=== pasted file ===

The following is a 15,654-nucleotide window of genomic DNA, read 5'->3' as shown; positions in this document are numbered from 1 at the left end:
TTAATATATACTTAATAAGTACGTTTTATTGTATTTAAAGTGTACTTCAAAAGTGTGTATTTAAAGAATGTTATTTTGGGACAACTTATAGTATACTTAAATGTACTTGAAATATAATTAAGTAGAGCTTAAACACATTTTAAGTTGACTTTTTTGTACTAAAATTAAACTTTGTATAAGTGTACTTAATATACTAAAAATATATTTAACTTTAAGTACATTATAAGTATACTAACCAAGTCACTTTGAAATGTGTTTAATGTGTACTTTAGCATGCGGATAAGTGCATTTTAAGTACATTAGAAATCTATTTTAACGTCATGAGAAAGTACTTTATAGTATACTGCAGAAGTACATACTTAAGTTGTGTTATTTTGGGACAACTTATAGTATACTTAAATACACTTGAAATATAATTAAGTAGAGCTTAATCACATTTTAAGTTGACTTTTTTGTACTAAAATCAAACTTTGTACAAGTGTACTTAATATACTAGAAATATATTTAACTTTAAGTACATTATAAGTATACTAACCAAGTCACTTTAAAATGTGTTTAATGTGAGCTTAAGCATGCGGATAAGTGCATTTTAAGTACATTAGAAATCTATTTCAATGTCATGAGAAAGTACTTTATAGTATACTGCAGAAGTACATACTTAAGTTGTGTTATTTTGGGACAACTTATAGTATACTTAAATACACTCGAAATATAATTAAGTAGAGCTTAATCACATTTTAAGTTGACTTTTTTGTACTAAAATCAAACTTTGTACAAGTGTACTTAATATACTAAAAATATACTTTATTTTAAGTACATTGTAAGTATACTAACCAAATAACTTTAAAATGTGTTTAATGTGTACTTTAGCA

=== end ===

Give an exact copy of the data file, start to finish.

The following is a 15,654-nucleotide window of genomic DNA, read 5'->3' as shown; positions in this document are numbered from 1 at the left end:
TTAATATATACTTAATAAGTACGTTTTATTGTATTTAAAGTGTACTTCAAAAGTGTGTATTTAAAGAATGTTATTTTGGGACAACTTATAGTATACTTAAATGTACTTGAAATATAATTAAGTAGAGCTTAAACACATTTTAAGTTGACTTTTTTGTACTAAAATTAAACTTTGTATAAGTGTACTTAATATACTAAAAATATATTTAACTTTAAGTACATTATAAGTATACTAACCAAGTCACTTTGAAATGTGTTTAATGTGTACTTTAGCATGCGGATAAGTGCATTTTAAGTACATTAGAAATCTATTTTAACGTCATGAGAAAGTACTTTATAGTATACTGCAGAAGTACATACTTAAGTTGTGTTATTTTGGGACAACTTATAGTATACTTAAATACACTTGAAATATAATTAAGTAGAGCTTAATCACATTTTAAGTTGACTTTTTTGTACTAAAATCAAACTTTGTACAAGTGTACTTAATATACTAGAAATATATTTAACTTTAAGTACATTATAAGTATACTAACCAAGTCACTTTAAAATGTGTTTAATGTGAGCTTAAGCATGCGGATAAGTGCATTTTAAGTACATTAGAAATCTATTTCAATGTCATGAGAAAGTACTTTATAGTATACTGCAGAAGTACATACTTAAGTTGTGTTATTTTGGGACAACTTATAGTATACTTAAATACACTCGAAATATAATTAAGTAGAGCTTAATCACATTTTAAGTTGACTTTTTTGTACTAAAATCAAACTTTGTACAAGTGTACTTAATATACTAAAAATATACTTTATTTTAAGTACATTGTAAGTATACTAACCAAATAACTTTAAAATGTGTTTAATGTGTACTTTAGCA